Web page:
Comic Brian Regan reflects on a childhood memory of his grade school science fair, for which he simply put some soil in a paper cup and displayed it.
“I call it cup o’ dirt,” he explained to those wandering by, wondering what his project was all about. “You should move along now.”
The kid next to him was more ambitious. He’d created an intricate model of the solar system and kept explaining enthusiastically, “The yellow one in the middle is the sun!”
Thanks, Copernicus, Brian thought.
Which brings me to the first of five ineffective parenting styles to avoid:
- Helicopter parents.
Back to the science fair scenario: If your child’s display is appropriate to their age, but little Johnny’s looks like a high school senior project—well, you might suspect a helicopter parent has been hovering in the background.
Helicopter parents help their children do their assignments; argue with teachers about their children’s grades, and in general attempt to shield their kids from any form of hardship or disappointment.
For the parent who follows Jesus, this is not appropriate behavior. Jesus promised us suffering. God uses it to shape our characters. Should we do any less for our children?
- Minivan madness parents
These parents drive kids from one extra-curricular activity to the next, barely slowing down enough to sleep at night.
The family’s schedule is packed. Their idea of having dinner together is passing out burritos in the van on the way to the next sports practice or dance rehearsal.
Even Sundays aren’t necessarily off limits from activities.
This driven behavior is about image management. Parents compete with one another as to whose kids are the most awesome (meaning they excel at the most activities).
Does that sound healthy?
The parent who follows Jesus recognizes competitive over-busyness is the malaise of our culture.
Christians are commanded to obey God’s Sabbath rest, which is a lifestyle. We are to rest, not only from activities and work, but from worrying about what others think.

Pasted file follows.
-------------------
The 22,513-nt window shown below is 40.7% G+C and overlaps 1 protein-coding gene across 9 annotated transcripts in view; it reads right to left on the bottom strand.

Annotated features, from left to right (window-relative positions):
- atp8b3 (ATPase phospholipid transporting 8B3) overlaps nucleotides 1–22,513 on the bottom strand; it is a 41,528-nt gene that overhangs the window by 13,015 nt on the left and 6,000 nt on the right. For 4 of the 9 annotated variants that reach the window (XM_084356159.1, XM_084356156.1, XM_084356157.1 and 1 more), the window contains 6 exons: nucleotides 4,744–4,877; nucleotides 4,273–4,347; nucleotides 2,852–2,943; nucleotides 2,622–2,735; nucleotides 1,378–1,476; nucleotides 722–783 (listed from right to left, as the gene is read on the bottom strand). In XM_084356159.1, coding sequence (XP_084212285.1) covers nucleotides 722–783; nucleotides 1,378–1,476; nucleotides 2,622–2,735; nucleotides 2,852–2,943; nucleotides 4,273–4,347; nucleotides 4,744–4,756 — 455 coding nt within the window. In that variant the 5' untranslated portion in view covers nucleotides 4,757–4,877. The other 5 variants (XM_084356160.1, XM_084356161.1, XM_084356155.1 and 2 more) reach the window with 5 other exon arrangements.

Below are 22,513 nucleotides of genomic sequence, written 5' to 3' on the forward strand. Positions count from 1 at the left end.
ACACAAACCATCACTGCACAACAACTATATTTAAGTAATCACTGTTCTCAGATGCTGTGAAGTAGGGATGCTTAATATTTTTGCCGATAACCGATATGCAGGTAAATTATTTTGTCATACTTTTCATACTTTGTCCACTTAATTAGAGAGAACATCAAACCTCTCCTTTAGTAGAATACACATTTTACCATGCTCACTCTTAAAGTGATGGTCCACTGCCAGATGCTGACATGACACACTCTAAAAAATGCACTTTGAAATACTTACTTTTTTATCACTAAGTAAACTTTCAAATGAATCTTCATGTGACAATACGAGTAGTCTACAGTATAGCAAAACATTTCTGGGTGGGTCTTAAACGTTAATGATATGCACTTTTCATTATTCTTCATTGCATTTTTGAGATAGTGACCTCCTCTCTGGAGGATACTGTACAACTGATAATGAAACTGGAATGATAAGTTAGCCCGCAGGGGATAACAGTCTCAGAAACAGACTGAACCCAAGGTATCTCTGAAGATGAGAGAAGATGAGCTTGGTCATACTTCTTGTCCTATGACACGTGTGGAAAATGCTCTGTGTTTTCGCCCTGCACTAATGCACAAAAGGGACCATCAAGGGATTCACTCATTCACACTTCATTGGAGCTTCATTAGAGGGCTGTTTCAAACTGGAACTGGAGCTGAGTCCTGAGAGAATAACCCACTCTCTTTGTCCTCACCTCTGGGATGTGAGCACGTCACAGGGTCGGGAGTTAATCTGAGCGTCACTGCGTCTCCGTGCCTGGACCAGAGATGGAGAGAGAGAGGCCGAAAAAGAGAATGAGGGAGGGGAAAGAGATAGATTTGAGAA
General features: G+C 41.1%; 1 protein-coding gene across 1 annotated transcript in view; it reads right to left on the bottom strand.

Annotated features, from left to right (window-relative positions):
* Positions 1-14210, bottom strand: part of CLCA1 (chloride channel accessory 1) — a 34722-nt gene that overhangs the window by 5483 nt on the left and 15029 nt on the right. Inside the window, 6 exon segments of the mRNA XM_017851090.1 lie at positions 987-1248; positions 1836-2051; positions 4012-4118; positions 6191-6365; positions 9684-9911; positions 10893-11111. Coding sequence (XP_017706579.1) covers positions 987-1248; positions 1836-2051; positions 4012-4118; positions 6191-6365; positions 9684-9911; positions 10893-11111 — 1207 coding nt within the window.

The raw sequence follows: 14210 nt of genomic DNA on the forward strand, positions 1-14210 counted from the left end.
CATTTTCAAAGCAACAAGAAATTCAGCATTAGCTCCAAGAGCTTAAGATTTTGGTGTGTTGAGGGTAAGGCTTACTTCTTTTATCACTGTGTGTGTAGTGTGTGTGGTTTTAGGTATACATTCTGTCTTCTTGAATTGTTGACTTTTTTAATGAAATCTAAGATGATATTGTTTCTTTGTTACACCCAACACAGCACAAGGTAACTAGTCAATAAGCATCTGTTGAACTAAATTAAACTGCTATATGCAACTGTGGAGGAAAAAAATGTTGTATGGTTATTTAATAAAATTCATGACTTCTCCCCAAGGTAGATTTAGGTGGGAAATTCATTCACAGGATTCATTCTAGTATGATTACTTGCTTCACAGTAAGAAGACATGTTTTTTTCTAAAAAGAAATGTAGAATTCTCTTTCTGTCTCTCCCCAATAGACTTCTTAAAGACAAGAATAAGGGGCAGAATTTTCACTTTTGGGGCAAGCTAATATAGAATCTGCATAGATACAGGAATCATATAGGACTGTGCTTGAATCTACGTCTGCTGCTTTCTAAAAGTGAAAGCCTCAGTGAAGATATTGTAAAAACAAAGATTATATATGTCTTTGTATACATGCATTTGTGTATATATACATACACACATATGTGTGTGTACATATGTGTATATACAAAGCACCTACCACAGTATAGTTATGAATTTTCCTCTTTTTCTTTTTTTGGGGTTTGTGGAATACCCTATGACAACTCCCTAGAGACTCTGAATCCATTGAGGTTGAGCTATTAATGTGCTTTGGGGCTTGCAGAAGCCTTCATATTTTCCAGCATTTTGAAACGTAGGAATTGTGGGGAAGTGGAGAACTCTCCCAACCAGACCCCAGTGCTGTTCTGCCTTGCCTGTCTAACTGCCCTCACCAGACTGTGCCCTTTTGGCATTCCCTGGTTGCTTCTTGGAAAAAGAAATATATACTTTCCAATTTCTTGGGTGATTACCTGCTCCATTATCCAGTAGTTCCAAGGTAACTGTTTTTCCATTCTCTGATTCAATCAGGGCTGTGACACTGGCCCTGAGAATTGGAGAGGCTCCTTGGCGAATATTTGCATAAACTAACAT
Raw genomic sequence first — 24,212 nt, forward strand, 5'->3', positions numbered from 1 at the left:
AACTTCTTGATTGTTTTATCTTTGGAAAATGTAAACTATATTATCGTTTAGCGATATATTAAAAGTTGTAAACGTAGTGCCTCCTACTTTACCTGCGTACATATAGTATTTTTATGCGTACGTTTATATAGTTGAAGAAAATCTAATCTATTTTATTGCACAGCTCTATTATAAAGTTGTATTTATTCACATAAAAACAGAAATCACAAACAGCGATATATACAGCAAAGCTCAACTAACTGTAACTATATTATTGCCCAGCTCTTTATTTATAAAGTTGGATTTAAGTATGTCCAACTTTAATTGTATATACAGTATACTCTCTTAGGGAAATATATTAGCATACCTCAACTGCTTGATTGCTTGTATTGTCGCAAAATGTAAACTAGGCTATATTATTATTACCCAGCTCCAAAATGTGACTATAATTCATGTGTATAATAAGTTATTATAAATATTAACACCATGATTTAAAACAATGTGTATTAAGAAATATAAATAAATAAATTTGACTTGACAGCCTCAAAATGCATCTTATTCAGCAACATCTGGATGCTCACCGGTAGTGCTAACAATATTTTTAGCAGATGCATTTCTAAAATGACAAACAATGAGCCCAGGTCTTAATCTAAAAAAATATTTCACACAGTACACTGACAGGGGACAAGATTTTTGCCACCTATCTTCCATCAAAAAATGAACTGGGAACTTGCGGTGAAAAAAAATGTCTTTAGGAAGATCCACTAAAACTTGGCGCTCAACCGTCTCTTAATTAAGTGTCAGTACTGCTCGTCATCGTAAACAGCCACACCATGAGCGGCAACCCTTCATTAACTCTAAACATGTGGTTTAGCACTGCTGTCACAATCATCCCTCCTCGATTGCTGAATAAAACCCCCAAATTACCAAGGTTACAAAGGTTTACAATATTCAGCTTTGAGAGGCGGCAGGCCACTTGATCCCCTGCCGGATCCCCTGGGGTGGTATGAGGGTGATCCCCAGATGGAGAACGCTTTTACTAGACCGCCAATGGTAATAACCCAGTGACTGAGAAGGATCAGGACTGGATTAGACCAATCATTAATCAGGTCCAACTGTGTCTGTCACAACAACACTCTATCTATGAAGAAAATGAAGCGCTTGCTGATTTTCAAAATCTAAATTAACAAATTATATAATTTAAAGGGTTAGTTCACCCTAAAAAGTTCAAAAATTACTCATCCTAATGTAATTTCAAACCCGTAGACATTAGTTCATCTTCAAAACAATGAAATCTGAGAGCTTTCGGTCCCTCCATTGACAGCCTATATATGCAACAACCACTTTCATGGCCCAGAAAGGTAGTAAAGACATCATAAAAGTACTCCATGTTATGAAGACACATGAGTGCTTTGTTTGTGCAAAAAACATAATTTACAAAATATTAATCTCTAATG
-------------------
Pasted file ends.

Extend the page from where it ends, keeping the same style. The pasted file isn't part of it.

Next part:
God’s approval is enough.
Putting limits on your children’s extracurricular activities is a way to stay sane and actually enjoy each other’s company.
Think about it: if the parent pays attention only when the child is on the field or the stage, what message does that send?
On the other hand, if you spend time in conversation around the family table, no one has to perform in order to earn love. You’ve created a safe place to bond and be yourselves.
Years from now, your fondest memories will center on your relationships within the family, not the activities your kids engaged in.
- BFF parents.
These moms and dads are insecure and need their kids to like them. They function as adult buddies instead parents.
They hesitate to exercise their authority for fear of the child’s reaction. They’ve bought into the lie that good parenting is all about letting kids make their own decisions and simply “supporting” them in that.
In contrast to this, the Bible says children are naturally foolish. It is parental authority which works that foolishness out of them (Proverbs 22:15).
Parents who follow Jesus know they have a responsibility to exercise their God-given authority.
They recognize they are not perfect, but they trust God to provide the wisdom and grace they need to lovingly guide and discipline their children.
You can enjoy a wonderful friendship later with your adult children—but only if you are willing to be the parent now.
Next time, we’ll discuss two more ineffective parenting styles to avoid.
Meantime, let your kids do their own work. Create breathing room in their schedules. Exercise your parental authority for their good.
In other words, keep the long view in mind.